Reprinted from late editionsof yesterday's Globe.
The 120th opening night of the Pops -- and conductor Keith Lockhart's 11th -- stood at an intersection between tradition and innovation, the way the Pops is supposed to. Wednesday night's program brought a patriotic salute to ''The Greatest Generation," the Americans who fought World War II and won it 60 years ago. Not coincidentally, this part of the program was also an infomercial about the forthcoming Pops patriotic album ''America." Lou Rawls then came on for an extended set.
The veteran vocalist turns 70 later this year; out of this small, delicate-looking man a lot of voice still emerges, and he knows how to put over a song, although he's picked up a few too many Vegas touches. Only two octaves of the four mentioned in his program bio were on display, but they were in great shape, and the range sounded even wider than it is because of Rawls's ability to taper off a top note and make a low G sound like a drill headed for the center of the earth. His songs included tributes to Frank Sinatra and Louis Armstrong (''Satchmo taught me about gumbo," Rawls growled), as well as hits associated with his own career (''Lady Love," ''Tobacco Road," and ''Groovy People"). ''Send in the Clowns" featured long-sustained notes followed by a jazzy ricochet around the neighborhood. By the end he had most of the audience clapping to ''You'll Never Find Another Love Like Mine," and chiming in with the Tanglewood Festival Chorus on the line ''You're gonna miss my lovin'." One lamentable aspect of tradition was the overloaded sound system.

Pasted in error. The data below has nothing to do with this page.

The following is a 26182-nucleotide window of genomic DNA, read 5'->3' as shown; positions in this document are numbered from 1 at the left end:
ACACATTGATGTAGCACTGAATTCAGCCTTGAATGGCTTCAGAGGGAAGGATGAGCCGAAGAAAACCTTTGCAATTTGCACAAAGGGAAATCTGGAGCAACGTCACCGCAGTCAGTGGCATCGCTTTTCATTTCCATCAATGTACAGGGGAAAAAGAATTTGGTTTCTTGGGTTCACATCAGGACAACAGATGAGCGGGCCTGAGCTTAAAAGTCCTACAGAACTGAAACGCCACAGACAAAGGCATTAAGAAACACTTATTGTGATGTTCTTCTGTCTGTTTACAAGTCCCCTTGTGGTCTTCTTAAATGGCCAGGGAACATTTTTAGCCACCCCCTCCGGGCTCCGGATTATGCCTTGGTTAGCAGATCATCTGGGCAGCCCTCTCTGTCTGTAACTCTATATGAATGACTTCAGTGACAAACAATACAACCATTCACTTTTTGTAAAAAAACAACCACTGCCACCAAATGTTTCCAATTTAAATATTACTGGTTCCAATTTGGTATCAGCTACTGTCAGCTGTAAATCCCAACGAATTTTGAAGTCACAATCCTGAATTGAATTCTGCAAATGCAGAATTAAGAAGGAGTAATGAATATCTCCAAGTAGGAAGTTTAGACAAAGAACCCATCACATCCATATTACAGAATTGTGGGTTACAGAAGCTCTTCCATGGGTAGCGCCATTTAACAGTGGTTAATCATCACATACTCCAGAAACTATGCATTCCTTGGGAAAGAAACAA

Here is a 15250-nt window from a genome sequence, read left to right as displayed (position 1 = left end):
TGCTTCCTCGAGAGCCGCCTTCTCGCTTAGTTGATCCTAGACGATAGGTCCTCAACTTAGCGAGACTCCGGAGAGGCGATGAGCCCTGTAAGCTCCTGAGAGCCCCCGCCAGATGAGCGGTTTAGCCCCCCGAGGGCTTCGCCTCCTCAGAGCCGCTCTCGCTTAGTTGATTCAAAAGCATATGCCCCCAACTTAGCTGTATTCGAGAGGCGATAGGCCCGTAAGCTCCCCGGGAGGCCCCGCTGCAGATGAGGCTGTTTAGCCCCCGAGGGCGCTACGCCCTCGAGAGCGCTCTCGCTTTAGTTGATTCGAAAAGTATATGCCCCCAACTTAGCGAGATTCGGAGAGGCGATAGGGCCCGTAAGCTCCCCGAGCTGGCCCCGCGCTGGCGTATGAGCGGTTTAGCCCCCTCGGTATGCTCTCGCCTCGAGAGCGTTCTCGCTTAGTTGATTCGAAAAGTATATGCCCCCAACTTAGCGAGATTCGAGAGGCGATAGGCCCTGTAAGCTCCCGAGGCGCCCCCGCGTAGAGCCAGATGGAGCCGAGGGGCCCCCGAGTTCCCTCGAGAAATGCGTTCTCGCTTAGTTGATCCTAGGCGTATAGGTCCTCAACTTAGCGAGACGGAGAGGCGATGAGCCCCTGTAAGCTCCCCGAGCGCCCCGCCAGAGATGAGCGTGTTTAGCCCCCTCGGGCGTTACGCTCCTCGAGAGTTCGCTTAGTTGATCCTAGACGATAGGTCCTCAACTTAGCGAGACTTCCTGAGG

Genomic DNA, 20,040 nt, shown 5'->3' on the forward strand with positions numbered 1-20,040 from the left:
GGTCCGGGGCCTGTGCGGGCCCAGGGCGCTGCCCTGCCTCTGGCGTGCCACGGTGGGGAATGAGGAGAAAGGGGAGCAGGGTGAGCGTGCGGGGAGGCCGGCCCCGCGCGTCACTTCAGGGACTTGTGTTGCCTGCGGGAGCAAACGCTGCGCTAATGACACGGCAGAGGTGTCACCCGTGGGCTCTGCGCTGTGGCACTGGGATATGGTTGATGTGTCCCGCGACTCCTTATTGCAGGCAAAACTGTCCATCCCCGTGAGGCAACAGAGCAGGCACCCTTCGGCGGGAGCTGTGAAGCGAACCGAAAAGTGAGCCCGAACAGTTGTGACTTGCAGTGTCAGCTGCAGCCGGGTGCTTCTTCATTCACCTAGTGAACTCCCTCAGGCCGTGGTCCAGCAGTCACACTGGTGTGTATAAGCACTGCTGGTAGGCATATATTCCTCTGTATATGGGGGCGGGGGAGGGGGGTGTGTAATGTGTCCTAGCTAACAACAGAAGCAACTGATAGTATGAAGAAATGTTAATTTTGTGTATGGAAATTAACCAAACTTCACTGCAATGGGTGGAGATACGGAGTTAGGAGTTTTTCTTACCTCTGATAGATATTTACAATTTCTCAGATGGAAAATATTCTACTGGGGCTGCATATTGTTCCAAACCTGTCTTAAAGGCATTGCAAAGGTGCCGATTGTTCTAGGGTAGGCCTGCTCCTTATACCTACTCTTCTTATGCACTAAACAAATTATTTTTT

2004 POPSearch winner Tracy Silva led off with the national anthem and returned later for ''America the Beautiful," backed by the Tanglewood Festival Chorus. Silva sings with a sweet, true voice capped by soaring high notes; she delivers the goods without promoting herself -- she is a meaningful singer who shares feelings and communicates sincerity.
A terrific Andrews Sisters medley found three members of the chorus -- Rachel Hallenbeck, Louise-Marie Mennier, and Renee Dawn Morris -- singing and dancing in close harmony while sporting World War II uniforms, period lipstick, and spectacular '40s hairdos (courtesy of Michael Roffi of Salon M).
Only part of the promised new look for the Pops was in place; the revised stage set has been postponed until next season. But new tables and chairs are in place; the tables are black (concealed Wednesday night under white tablecloths) and the chairs are wider, sturdier, and more comfortably upholstered.
The posters outside promise ''jazzin' and jammin' " and ''groovin' and rockin', " but there wasn't much of that going on, nor was there any classical music, if you don't count ''D-Day" from Richard Rodgers's ''Victory at Sea," led with characteristic energy by Lockhart and splendidly played. It was a relief to be spared the traditional opening night prodigy violinist, but it felt strange that the season should open with so little focus on the Pops.